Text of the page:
From the San Jose Mercury News, April 2008

Pedal power meets petal power every spring at Santa Teresa County Park.

Santa Teresa County Park from the other side

Park profile

Acres: 1,688

Miles of trails: 14-plus

Hours: 8 a.m.-dusk

Limitations: Dogs must be leashed.

Parking: $5 at Pueblo Day Use area; free at Stile Ranch trail head

Driving directions: To Pueblo Day Use area, take Highways 101 or 85 to Bernal Road exit; head west for about 2.7 miles; turn left into park entrance. To Stile Ranch, take Highway 101 to Bailey Road exit; go west for 3.2 miles to McKean Road; turn right (north) and go 2.8 miles to Fortini road; turn right and go 0.6 miles; turn left at the T, and the trail head will be on your right.

On the Web:

The park at San Jose’s southern edge is a magnet for mountain bikers who delight in molar-rattling rides along the rockier trails. Riders were out in force on a recent Sunday, perhaps hoping to get in some trail miles before throngs of flower-gawking hikers began stalking Santa Teresa’s sunny, open terrain.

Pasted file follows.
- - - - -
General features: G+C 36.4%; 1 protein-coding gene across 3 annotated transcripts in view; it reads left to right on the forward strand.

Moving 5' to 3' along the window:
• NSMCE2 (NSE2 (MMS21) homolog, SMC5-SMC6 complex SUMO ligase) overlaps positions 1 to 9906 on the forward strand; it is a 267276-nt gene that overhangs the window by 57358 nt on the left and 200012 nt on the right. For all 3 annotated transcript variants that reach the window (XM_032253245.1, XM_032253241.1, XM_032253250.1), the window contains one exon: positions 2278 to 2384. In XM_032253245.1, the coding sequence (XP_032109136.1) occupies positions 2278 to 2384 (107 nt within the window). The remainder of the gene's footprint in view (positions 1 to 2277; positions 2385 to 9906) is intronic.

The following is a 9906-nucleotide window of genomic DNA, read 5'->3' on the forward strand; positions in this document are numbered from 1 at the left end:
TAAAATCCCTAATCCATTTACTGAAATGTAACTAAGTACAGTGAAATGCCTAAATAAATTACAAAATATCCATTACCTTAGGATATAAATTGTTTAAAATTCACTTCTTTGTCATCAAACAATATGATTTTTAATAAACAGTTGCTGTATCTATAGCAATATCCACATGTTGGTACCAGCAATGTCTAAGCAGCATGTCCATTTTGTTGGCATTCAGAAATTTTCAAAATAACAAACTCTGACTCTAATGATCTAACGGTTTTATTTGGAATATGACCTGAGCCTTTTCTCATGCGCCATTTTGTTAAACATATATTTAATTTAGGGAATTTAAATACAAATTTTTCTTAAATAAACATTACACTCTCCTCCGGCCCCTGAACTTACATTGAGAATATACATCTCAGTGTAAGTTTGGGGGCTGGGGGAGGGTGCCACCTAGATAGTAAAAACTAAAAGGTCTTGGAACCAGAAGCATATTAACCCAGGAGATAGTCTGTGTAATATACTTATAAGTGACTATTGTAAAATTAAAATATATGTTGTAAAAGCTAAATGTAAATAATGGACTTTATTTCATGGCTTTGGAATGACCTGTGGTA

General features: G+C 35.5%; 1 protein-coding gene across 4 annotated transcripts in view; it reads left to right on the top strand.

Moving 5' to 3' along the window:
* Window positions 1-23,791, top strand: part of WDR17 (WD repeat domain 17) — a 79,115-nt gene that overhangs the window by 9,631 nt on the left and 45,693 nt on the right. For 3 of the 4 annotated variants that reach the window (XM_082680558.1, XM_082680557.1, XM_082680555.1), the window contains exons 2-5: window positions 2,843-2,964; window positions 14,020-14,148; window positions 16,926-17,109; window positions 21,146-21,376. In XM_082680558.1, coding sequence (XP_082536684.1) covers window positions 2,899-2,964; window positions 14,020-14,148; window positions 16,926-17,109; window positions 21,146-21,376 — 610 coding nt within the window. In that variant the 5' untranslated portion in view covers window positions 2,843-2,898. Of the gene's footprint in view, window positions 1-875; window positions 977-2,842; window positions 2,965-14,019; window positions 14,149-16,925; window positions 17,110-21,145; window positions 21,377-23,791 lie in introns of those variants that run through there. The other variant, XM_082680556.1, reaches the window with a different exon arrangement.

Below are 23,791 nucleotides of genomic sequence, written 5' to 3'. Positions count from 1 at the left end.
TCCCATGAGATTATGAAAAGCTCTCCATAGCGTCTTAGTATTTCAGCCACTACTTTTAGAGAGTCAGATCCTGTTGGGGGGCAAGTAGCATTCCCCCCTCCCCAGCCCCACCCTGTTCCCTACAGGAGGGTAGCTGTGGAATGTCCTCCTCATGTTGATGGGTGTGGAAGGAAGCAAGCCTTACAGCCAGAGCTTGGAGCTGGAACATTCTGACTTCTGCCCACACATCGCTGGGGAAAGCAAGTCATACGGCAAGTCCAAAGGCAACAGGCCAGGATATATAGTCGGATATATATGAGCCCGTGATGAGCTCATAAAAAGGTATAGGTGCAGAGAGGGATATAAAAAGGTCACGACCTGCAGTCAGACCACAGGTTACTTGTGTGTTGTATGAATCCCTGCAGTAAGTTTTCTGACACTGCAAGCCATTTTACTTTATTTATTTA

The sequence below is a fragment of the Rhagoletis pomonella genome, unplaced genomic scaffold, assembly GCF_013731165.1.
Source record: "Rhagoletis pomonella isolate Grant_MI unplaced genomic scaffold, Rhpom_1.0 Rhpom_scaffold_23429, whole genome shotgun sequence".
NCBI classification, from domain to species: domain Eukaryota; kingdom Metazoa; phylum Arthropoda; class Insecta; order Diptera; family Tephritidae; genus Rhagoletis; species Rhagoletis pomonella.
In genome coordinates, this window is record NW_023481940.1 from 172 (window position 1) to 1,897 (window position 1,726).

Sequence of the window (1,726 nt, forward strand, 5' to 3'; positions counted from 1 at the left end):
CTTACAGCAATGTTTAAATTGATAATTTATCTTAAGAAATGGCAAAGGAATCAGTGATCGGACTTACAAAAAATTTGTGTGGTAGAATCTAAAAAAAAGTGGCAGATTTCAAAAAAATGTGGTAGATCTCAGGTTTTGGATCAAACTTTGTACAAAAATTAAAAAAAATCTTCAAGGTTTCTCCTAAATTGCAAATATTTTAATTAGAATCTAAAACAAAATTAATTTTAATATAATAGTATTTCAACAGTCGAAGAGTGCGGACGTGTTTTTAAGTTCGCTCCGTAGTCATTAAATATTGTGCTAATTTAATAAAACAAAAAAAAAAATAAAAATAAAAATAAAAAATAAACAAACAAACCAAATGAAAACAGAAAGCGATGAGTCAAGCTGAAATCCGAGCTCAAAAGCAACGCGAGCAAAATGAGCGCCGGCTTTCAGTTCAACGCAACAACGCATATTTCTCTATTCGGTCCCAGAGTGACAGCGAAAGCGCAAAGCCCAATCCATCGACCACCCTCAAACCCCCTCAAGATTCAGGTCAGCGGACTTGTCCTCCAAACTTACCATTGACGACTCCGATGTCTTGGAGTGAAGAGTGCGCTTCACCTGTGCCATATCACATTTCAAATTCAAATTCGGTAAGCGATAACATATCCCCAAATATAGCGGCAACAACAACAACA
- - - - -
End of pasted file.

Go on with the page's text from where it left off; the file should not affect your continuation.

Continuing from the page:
The first poppies and bluedicks of the season are already blooming, and more color is sure to paint the hills in coming weeks. If you see bikers parking their rides and staring at the hillsides, you’ll know it’s the height of flower season.

Standard precautions: Bring sunscreen – there’s little shade (but lots of breezes). Be extra careful exploring those poppy-popping rocky areas: rattlesnakes hang out in the same terrain.

Hike suggestions

Easy: Stile Ranch Trail has the best wildflowers. It’s rocky, and it attracts many mountain bikers, but it’s only 1.5 nicely graded miles (one way), zigzagging up and over a hillside. It’s the one must-hike trail (though actually outside Santa Teresa’s borders).

Moderate: From Pueblo Day Use Area, take Mine Trail to the Rocky Ridge Trail to Coyote Peak Trail and the Coyote Peak summit for panoramic views of the South Bay. Rocky Ridge is another bikers’ fave that has a rich array of wildflowers. Return on Coyote Peak Trail, and stay on it for about 0.7 miles. Then turn left for a shady break on the Ridge Trail. And then head back for about four miles that sample most of the park’s flora.

Hard: Take any combination of routes that include the Stile Ranch and Rocky Ridge trails, continue to the Coyote Peak Summit, then traverse the park to its high points on the Bernal Hill Loop (on the side of Bernal Road). Then return to where you started, and you will have covered eight to 10 miles of invigorating, up-and-down hiking.

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